Pauline was president of the Grant Professionals Association (GPA) from 2005 to 2008 and the Grant Professionals Certification Institute (GPCI) from 2004 to 2007. She was the lead architect of the Grant Professionals Certification (GPC). Pauline’s work was recognized by the GPCI, which established the Pauline G. Annarino Award for individuals who have made a public contribution to grantsmanship.

She is passionate about elevating the grant field and looks forward to working “in the trenches” to promote the grantsmanship field and its ethical practices.

Contact her at [email protected].

Danny W. Blitch II, GPC

Danny W. Blitch II is an original GPC, receiving the credential in 2008. He serves as the Grants Manager for the City of Roswell, Georgia, where he is responsible for a municipal grant program which has been awarded more than $65 million in grants, as well as for private donations.

Danny Blitch

Danny Blitch

Danny’s career in grants includes experience at a municipality, a county board of education, a regional development center, a state university’s development office, and as a grant development consultant.He has more than twenty years of experience with federal, state, and local government grants; private donations; fundraising; and project management. As a consultant, his work has produced more than $24 million in government grants for clients nationwide.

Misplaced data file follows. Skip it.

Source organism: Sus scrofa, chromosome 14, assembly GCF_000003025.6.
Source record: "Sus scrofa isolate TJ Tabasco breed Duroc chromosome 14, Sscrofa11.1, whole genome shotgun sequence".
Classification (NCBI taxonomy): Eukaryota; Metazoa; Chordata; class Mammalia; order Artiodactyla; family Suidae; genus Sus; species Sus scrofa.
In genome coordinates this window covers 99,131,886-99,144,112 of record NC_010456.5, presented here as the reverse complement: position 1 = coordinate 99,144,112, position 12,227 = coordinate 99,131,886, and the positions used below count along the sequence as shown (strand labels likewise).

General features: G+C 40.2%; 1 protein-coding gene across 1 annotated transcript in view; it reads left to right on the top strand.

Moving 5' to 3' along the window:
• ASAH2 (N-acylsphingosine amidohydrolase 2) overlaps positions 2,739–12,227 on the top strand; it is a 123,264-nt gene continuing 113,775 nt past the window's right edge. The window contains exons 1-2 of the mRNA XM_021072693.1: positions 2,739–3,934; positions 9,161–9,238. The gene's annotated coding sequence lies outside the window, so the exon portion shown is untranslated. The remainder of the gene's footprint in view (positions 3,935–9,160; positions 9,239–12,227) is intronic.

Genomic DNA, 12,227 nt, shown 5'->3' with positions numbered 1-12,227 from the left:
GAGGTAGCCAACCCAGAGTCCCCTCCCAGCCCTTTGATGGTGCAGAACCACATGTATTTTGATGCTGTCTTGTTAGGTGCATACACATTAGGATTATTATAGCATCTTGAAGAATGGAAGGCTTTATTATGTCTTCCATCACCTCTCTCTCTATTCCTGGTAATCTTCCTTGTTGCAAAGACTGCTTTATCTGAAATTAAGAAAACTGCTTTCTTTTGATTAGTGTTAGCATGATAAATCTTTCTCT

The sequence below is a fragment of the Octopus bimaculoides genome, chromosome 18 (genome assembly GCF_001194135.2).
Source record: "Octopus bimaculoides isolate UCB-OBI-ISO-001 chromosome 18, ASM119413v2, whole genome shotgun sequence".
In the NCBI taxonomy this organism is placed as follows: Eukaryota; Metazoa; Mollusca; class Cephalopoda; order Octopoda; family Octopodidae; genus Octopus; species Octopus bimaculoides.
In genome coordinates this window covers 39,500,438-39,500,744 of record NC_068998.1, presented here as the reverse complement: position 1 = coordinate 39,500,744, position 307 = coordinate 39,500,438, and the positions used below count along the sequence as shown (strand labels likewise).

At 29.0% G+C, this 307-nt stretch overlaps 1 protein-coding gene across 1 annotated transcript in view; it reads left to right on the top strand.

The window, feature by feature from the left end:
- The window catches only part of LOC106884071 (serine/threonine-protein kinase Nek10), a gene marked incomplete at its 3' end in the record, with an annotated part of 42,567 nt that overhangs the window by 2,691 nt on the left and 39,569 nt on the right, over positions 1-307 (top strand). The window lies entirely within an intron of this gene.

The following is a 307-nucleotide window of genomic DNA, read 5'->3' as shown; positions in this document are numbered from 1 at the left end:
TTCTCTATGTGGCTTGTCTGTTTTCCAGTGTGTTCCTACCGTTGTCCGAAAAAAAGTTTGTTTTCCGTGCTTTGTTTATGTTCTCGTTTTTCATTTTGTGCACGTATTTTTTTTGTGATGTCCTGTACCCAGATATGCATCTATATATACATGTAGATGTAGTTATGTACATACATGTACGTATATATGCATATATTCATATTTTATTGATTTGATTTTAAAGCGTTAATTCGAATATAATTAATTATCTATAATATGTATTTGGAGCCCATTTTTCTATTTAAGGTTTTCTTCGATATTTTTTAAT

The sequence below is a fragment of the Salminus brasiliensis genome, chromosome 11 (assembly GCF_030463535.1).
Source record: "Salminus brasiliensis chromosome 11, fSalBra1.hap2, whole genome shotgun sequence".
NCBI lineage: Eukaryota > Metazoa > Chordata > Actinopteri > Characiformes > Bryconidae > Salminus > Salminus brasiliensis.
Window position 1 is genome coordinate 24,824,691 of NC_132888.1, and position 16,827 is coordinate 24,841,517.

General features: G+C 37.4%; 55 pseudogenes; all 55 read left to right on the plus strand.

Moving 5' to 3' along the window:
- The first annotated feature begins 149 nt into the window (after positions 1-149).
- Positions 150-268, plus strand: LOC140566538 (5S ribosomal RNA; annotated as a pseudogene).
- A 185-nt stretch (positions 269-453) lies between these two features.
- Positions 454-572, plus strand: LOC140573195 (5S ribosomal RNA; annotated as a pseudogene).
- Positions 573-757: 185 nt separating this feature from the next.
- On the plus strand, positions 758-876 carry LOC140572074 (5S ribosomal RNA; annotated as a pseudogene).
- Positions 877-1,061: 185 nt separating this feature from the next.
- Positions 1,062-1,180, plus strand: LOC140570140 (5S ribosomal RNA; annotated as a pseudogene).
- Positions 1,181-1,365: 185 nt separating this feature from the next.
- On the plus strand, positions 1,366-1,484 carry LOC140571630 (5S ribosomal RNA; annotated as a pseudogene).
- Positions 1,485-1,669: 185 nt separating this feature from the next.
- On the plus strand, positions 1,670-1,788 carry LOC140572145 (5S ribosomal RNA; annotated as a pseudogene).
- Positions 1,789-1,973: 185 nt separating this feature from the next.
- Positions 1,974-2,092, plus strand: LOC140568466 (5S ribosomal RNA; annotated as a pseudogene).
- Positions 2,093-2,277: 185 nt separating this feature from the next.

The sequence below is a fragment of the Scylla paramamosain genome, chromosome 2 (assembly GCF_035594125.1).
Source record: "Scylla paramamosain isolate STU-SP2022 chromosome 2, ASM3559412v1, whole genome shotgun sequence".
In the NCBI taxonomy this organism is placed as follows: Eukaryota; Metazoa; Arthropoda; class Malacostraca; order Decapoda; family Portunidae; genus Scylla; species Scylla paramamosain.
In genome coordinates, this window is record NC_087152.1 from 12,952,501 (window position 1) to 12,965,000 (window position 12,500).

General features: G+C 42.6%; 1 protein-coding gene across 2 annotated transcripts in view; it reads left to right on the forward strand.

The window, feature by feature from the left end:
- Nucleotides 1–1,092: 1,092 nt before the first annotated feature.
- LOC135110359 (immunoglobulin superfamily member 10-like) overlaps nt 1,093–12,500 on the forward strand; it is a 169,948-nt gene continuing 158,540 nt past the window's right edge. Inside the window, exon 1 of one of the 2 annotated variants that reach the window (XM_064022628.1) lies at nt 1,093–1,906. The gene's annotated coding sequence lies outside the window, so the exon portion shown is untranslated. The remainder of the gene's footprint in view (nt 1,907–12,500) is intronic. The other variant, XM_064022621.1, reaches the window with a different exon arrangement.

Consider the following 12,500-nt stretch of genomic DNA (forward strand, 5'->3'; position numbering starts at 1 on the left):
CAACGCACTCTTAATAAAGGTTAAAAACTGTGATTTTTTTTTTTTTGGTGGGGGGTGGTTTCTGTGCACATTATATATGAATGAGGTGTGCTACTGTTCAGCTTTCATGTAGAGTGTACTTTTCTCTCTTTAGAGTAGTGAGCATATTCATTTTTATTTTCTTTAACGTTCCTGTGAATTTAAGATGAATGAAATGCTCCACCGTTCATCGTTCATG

Danny is a frequent speaker, presenter, trainer, and author. He serves on several national and local nonprofit boards. He joined the Grant Professionals Foundation Board of Directors in 2007, and served as its chair from 2008-2011. He was instrumental in the creation of the groundbreaking Grant Professionals Impact Survey. He was also a director on the Grant Professionals Association Board of Directors from 2013 to 2015. During his board service he led the establishment of International Grant Professionals Day and the week-long celebration of the grant profession that occurs annually in March.

Contact him at [email protected].

Kimberly Hays de Muga, GPC